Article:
A psychiatrist who examined Ted Bundy as part of a last-ditch attempt to save him from execution concluded that the confessed serial killer probably started developing psychological problems as an infant.

Dr. Dorothy Otnow Lewis, of New Haven, Conn., said Bundy first lived in the home of his maternal grandparents in Philadelphia, with a grandfather who was "an extremely violent and frightening individual."The grandfather would kick dogs, swing cats by their tails, beat people who angered him and read pornography voraciously, she said.

Lewis interviewed Bundy on Monday as his attorneys tried unsuccessfully to prove he was mentally incompetent to be executed.

Lewis' findings were published in detail in Tuesday editions of the Seattle Times, offering a possible glimpse into the mind of a man linked to as many as three dozen killings in the West and in Florida. In the days before he died, Bundy confessed to 23 deaths.

Lewis said a cousin told her that when Bundy was a preschooler, he used to sneak into a greenhouse where his grandfather's pornography was kept and read it. Hours before his death, Bundy, 42, said that pornography fueled his violent thoughts toward women.

Bundy exhibited bizarre behavior at his grandparents' house, the psychiatrist said. At age 3, he appeared several times at the bedside of his 15-year-old aunt, lifting the covers and placing butcher knives beside her.

Lewis said Bundy's maternal grandmother had been hospitalized more than once for psychotic depression and had undergone electroshock therapy. Later in life, the woman had a severe phobia against leaving her house.

Such things could indicate Bundy had a genetic predisposition to mental illness, Lewis said.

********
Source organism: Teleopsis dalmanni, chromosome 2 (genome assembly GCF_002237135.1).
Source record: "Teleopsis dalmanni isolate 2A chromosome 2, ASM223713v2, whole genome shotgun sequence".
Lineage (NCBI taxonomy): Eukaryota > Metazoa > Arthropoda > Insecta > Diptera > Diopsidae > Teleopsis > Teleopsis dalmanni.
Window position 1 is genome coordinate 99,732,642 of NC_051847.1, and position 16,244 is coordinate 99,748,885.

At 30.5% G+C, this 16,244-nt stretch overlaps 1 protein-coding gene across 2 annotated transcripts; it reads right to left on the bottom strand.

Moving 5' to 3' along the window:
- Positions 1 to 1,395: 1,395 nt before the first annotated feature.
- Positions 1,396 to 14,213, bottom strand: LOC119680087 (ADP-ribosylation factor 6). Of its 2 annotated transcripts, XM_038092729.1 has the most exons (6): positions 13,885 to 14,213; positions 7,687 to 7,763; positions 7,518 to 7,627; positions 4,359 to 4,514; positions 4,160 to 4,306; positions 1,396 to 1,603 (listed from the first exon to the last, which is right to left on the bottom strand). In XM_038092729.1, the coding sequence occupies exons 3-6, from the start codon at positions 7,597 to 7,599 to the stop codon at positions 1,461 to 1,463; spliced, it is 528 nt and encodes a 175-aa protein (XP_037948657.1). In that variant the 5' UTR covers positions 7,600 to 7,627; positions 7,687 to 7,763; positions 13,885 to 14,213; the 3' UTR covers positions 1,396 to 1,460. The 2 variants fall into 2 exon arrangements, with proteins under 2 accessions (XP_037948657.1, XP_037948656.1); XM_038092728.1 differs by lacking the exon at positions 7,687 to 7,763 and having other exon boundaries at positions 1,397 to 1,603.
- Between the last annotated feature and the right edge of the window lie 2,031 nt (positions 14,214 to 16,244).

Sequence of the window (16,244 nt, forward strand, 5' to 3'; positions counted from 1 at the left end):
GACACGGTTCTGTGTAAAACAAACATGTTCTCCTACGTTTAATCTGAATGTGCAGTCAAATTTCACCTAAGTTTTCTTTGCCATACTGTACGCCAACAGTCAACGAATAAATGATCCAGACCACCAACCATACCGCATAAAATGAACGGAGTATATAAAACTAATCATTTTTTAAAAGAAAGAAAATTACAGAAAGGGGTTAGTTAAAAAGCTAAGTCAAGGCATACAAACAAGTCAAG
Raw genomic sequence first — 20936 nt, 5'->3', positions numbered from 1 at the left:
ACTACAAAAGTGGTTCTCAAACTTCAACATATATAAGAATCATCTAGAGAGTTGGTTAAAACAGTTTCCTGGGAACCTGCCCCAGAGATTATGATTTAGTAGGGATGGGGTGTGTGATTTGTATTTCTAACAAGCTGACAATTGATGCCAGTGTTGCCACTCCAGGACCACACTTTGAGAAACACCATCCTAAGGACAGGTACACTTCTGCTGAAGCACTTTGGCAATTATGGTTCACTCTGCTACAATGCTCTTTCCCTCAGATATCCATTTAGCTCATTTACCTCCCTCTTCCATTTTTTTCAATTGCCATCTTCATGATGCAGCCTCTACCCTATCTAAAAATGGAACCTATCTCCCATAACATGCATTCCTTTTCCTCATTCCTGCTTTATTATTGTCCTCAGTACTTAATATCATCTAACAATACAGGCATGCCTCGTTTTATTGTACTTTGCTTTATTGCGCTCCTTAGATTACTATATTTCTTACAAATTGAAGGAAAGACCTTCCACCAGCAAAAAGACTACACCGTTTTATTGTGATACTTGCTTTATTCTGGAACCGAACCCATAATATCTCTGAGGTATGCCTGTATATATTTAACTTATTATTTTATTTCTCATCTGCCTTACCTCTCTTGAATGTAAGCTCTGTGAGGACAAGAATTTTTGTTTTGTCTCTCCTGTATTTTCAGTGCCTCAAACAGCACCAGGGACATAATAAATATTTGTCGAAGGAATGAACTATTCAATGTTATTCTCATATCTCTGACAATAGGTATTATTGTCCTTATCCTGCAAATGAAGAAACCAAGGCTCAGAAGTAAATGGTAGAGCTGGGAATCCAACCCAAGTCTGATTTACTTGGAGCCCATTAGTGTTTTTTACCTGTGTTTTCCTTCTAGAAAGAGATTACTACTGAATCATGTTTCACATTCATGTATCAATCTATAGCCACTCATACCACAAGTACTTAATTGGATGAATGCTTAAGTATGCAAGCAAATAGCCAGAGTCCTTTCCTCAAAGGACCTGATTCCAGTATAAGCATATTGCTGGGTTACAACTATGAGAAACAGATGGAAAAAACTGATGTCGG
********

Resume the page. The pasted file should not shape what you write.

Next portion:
"The whole family felt that (Bundy's mother) Louise Bundy and her son had to be rescued from the home," a family member told Lewis.

In the interviews with Lewis, Bundy repeatedly said he had only fond memories of his grandfather, apparently blocking out incidents described by other family members and indicating to Lewis that Bundy had been "horribly traumatized" as a child.

She said Bundy, born Theodore Robert Cowell in a Burlington, Vt., home for unwed mothers, finally moved with his mother to Tacoma, where other relatives lived. There, his mother met and married John Bundy, a hospital cook, and John adopted Ted.

Lewis determined Bundy suffered from a "bipolar mood disorder," or a manic-depressive illness that produced violent mood swings in the convicted killer. At a moment's notice, Bundy could switch from euphoria and compulsive talking to anger followed by long periods of sullen silence, she said.

Bundy almost certainly suffered from this disorder at the time of his Florida trials for killing two Florida State University women in Tallahassee and 12-year-old Kimberly Leach in Lake City. Bundy was executed for the latter crime.

As evidence of Bundy's mood swings, Lewis showed the court a doodle she found in one of Bundy's college notebooks. It showed two faces: one normal, the other enlarged and with Dracula-like teeth.

Lewis said Bundy not only didn't recall the doodle, he tried to explain it away by saying he was probably on drugs when it was drawn.

An example of Bundy's mood swings occurred when an investigator was in Bundy's cell in Florida, Lewis said. The investigator told her that during a normal conversation, Bundy suddenly "became weird on me . . . did a metamorphosis, a bit of a body and facial change, and . . . almost an odor emitted from him."

The investigator said the incident lasted about 20 minutes, during which there was a "change of personality with extreme tension. I was afraid of him . . . it was very scary."

On the day the Leach girl's body was found, Bundy flew into a rage in his cell, Lewis said. "He was pacing . . . muttering things . . . hyperventilating."

U.S. District Judge G. Kendall Sharp, who heard Lewis' findings, also heard some strong dissent.